Baltimore Sun

US raises pressure on Nicaragua via sugar

- By Paul Wiseman and Gabriela Selser

WASHINGTON — The Biden administra­tion dropped Nicaragua from a list of countries that can ship sugar to the United States at low import tax rates as the U.S. intensifie­s economic pressure on the authoritar­ian government of President Daniel Ortega.

The U.S. hands out sugar import quotas annually by country and imposes relatively modest levies on shipments that come in below the cutoff.

The Office of the U.S. Trade Representa­tive put out a list late Wednesday allocating quotas to 39 countries from Argentina to Zimbabwe for just over 1.1 million metric tons for raw sugar cane. The quotas cover the budget year 2023, which starts Oct. 1. Nicaragua, which got a quota of more than 22,000 metric tons in budget year 2022, was excluded from the 2023 list.

Nicaragua last year exported $83.5 million worth of sugar to the United States, according to the U.S. Department of Agricultur­e.

The administra­tion has been considerin­g ways to turn up the heat on the Nicaraguan government, which last year held what the U.S. considered daily show trails against anti-government activists ahead of the fall elections. His likely opponents locked out of the contest, Ortega easily won a fourth straight term. The U.S. also accuses the Ortega government of corruption and sees the country’s close relationsh­ip with Russia as a regional security threat.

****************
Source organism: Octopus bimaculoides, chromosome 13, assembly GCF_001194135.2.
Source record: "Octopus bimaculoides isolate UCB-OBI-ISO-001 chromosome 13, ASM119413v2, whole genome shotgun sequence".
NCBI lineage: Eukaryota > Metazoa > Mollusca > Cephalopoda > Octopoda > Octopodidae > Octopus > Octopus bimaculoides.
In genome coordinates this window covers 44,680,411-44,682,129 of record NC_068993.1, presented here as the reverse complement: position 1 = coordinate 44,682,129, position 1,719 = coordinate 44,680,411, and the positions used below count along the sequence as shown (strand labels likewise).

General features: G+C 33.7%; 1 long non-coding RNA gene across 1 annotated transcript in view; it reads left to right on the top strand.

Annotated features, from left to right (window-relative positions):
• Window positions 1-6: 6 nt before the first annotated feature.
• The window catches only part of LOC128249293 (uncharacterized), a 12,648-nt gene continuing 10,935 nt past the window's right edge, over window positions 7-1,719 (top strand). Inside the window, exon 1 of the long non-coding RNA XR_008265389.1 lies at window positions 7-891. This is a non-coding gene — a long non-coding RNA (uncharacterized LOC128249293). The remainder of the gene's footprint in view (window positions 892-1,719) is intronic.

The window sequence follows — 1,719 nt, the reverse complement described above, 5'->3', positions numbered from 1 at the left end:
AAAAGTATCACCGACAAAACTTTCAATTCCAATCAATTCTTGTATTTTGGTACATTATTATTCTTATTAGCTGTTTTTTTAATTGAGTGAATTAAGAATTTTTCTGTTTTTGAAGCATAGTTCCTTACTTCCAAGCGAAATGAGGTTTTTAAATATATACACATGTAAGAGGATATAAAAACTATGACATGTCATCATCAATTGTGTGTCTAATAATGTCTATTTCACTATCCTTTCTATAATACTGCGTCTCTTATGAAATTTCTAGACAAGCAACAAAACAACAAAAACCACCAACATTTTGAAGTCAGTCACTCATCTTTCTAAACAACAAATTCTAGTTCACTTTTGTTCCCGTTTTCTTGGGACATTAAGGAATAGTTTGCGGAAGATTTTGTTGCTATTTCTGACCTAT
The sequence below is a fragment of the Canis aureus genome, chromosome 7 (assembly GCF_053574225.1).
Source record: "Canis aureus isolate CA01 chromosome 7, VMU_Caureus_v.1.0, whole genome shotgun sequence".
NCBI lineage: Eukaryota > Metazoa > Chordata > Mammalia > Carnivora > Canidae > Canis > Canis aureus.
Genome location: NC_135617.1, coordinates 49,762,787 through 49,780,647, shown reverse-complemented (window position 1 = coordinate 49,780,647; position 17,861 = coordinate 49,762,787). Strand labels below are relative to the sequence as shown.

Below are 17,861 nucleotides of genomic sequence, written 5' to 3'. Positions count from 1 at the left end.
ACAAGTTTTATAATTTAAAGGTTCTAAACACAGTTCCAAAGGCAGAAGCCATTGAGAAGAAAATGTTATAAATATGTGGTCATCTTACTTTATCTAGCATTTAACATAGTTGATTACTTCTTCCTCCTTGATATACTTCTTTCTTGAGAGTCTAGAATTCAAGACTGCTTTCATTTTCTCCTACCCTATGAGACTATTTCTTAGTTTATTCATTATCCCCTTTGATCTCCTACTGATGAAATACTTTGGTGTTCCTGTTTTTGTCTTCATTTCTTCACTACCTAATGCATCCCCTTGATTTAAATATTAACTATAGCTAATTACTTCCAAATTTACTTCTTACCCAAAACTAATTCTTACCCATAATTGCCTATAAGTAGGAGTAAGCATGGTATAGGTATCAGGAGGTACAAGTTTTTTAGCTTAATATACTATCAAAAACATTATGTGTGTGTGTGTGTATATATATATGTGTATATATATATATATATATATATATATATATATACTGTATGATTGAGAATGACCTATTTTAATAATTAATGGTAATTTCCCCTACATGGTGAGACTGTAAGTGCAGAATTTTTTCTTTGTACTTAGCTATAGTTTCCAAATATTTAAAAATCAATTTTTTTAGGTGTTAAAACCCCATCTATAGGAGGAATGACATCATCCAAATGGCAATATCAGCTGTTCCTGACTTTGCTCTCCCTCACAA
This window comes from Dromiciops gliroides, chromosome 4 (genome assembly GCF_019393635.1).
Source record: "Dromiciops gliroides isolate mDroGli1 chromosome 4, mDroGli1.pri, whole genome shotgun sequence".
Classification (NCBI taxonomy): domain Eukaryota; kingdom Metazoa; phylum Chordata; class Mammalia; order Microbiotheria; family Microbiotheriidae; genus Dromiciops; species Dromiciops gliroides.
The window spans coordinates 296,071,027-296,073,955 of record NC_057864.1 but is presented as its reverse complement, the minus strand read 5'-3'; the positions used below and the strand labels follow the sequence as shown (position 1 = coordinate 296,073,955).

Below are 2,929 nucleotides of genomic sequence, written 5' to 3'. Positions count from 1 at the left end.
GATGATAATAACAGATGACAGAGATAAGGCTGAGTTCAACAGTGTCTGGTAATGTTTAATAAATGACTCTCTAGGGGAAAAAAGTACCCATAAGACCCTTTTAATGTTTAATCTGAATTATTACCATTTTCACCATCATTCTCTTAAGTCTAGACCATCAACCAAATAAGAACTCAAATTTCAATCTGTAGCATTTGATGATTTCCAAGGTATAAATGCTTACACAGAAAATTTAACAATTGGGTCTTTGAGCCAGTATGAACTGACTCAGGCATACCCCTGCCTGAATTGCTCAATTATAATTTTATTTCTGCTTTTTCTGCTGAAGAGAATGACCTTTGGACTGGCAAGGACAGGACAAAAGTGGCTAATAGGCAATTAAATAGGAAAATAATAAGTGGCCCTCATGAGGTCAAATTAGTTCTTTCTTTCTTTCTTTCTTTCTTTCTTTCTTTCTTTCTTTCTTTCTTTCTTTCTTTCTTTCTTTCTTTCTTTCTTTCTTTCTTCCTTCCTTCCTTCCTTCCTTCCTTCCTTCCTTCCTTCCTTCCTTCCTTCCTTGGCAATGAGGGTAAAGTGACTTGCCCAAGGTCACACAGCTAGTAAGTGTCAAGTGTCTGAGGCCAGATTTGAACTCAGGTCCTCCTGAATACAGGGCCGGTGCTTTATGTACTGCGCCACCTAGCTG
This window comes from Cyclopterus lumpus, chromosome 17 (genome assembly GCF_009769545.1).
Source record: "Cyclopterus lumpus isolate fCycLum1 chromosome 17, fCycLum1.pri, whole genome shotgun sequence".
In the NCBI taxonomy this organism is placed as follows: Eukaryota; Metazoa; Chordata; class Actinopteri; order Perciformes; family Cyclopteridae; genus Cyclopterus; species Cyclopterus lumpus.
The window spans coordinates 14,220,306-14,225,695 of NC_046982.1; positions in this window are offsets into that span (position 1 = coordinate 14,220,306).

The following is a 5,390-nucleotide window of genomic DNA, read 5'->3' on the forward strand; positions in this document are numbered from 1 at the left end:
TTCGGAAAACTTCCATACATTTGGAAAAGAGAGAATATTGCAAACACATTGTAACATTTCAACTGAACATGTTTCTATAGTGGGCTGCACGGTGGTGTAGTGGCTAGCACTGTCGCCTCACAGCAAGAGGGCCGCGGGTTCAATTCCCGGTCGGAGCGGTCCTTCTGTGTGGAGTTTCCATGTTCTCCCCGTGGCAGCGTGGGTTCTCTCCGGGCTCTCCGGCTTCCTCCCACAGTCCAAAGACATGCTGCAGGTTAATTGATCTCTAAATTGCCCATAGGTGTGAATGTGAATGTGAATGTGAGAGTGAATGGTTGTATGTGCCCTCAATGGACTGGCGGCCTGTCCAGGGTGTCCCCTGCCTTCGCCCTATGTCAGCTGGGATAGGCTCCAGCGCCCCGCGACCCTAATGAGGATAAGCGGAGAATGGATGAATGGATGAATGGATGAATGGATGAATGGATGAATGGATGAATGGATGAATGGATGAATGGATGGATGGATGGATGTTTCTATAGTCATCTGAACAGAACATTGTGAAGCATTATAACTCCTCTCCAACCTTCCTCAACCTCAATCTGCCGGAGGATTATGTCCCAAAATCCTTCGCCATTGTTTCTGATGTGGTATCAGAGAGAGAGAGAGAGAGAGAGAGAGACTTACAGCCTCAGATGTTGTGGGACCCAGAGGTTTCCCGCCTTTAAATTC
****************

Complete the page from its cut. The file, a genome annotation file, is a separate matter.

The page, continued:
Mario Amador, president of Nicaragua’s National Sugar Producers’ Commission, said he was caught off guard by the decision and called it unfortunat­e. He said that neither the Nicaraguan nor U.S. government­s had given him advance notice.

Nicaragua’s sugar sector produces nearly 2 million tons annually, more than half of which is exported. The approximat­ely $200 million that it generates accounts for about 4% of Nicaragua’s gross national product, and the sector employs directly or indirectly some 150,000 people, according to the sugar commission, which said that sugar would have to be diverted to other, less lucrative markets.

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